Friday, June 30, 2023

Karen S. Wiesner {Put This One on Your TBR List} Book Review: The Mrs. Quent Trilogy by Galen Beckett

{Put This One on Your TBR List}

Book Review: The Mrs. Quent Trilogy by Galen Beckett

by Karen S. Wiesner

Galen Beckett is the alter ego of fantasy author Mark Anthony, who's best known for his Dungeons & Dragons offerings in some of that series' most iconic settings. His original novel fantasy series, The Last Rune, proved his interest in witches in unexpected places with heroine Dr. Grace Beckett, who traveled from a modern setting into the alternative reality of Eldh and learned she was capable of manipulating the shape of natural energy called the Weirding. Similarly, the heroine in The Mrs. Quent Trilogy, Ivoleyn "Ivy" Lockwell, possesses a power that's forbidden in the time and place this sequence is set in. Women aren't allowed to do magic, but Ivy's been drawn to it since she was a child. As the unmarried, eldest daughter of a poverty-stricken family after her magician father inexplicably went mad, she's studied magical history for as long as she can remember, in part hoping to find a way to help her father, who lives his life in a kind of fugue that Ivy alone seems to be able to penetrate. Ivy's power is taught to her directly by the trees in the primal, partially sentient groves of the Wyrdwood (as in "weird"; the Old English term "wyrd" loosely translating as "destiny"; hence Ivy's ability is to shape fate).

The Mrs. Quent Trilogy could be categorized in many ways: A Victorian epic with fantastical elements, romantic historical gothic mystery, even "retro-modernist fantasy" fits. The author began the project by binge reading 19th Century novels, and that influence is very prominent here in each of the installments. In fact, it's what drew me to the first book, The Magicians and Mrs. Quent. As a teenager, I couldn't get enough of gothic romances with the dark heroes who could easily have been villains. In my late 20s, I fell in love with Victorian era novels that displayed an almost over the top picture of a society trying to balance polite formalities and courtesies against darker under dealings and even some political intrigue. I loved these stories with piquant humor, fashionably bedecked men and women that placed such a high import on money and social class, and elaborate dating dos and don'ts that rarely worked when combined with passionate, romantic temperaments. The settings were always so enchanting as well: From stylish streets in the city to windswept, rugged moorlands where sprawling family estates were many times dark and terrifying and populated with mysterious characters that made you wonder who was the hero, who was the villain.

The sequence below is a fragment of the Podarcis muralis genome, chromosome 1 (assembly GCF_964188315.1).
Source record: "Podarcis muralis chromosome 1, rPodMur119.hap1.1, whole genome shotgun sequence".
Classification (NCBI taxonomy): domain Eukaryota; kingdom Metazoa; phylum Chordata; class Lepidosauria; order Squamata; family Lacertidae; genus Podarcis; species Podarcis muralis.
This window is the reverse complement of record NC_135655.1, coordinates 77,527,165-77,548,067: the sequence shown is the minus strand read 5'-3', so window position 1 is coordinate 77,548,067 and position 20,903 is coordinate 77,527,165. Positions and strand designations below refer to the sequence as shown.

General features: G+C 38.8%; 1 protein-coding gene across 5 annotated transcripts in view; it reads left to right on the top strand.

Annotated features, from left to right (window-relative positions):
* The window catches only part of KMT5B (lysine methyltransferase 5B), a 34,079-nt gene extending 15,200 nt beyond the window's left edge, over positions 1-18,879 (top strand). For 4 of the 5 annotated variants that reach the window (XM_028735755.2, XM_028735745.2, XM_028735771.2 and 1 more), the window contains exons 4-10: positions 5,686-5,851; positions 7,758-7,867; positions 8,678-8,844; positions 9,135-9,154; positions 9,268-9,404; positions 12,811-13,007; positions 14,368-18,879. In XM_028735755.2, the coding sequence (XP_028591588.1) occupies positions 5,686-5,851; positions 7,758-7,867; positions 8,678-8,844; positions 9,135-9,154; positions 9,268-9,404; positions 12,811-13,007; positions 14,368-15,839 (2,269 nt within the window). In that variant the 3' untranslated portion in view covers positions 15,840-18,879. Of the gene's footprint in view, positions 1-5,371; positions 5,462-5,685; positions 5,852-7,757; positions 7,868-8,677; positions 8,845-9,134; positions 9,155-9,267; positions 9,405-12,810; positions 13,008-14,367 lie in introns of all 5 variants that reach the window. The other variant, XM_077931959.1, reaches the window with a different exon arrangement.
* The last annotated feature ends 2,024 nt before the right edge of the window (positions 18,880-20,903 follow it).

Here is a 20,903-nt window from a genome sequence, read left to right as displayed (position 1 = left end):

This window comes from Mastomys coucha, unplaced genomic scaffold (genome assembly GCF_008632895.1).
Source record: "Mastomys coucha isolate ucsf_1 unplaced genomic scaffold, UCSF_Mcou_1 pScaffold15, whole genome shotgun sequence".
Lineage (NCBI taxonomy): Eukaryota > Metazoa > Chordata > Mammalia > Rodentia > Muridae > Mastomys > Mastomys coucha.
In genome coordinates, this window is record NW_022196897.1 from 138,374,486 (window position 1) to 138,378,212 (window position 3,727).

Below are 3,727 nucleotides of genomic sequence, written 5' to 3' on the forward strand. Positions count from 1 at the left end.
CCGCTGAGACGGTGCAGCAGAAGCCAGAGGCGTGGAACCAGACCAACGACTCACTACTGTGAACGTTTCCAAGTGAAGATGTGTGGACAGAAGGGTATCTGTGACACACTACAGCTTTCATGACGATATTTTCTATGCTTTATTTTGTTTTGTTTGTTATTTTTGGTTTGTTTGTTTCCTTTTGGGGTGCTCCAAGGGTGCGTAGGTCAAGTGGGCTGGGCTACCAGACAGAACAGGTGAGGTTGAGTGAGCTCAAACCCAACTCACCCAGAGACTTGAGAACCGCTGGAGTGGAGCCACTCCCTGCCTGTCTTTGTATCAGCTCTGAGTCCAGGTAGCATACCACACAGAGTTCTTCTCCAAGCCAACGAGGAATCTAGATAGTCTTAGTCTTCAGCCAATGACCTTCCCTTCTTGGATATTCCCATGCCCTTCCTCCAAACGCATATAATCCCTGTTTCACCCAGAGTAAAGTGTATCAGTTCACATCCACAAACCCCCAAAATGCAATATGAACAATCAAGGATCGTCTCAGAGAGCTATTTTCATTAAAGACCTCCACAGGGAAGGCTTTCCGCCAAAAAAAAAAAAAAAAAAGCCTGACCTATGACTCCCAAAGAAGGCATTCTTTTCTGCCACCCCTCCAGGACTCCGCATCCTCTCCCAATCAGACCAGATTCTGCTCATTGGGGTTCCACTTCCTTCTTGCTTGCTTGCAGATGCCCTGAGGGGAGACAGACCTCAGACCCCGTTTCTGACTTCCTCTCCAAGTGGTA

The Mrs. Quent Trilogy encompasses all that I've come to adore about these genres and stylized novels. With magic and ancient forces thrown in aplenty, I knew within moments of reading the very familiar first sentence ("It was generally held knowledge among the people who lived on Whitward Street that the eldest of the three Miss Lockwells had a peculiar habit of reading while walking.") that I would be captivated by this series. Beckett's motivation for the original story that carried into the two sequels was: "What if there was a fantastical cause underlying the social constraints and limited choices confronting a heroine in a novel by Jane Austin or Charlotte Brontë?" That is, in essence, the framework of this series.

Setting is one of the most fascinating aspects of The Mrs. Quent Trilogy. Long ago, Altania had been covered by the Wyrdwood, an ancient forest, and its rule was total until men in ships landed on the shore, intent on making room for settlements. The Wyrdwood fought back after witches awakened the power of the wood, compelling it to rise up. The forest's fury was only subdued by the first great magician of old. In the "modern times" the series is set, only a few ragged patches of the Wyrdwood remain.

On the island nation of Altania, reality is subtly different in part because of outlaw magicians dabbling with uncertain forces they seek to control. Ancient forces have begun to insinuate into the government, changing the world as arcane powers take hold. Days and nights are far from consistent. Each family consults an almanac that allows them to prepare for the unpredictable long or short umbrals, but, as forces prevail, the almanacs' forecasts begin to fail. I absolutely loved this detail that heightened the shift from lumenal to lumenal, umbral to umbral.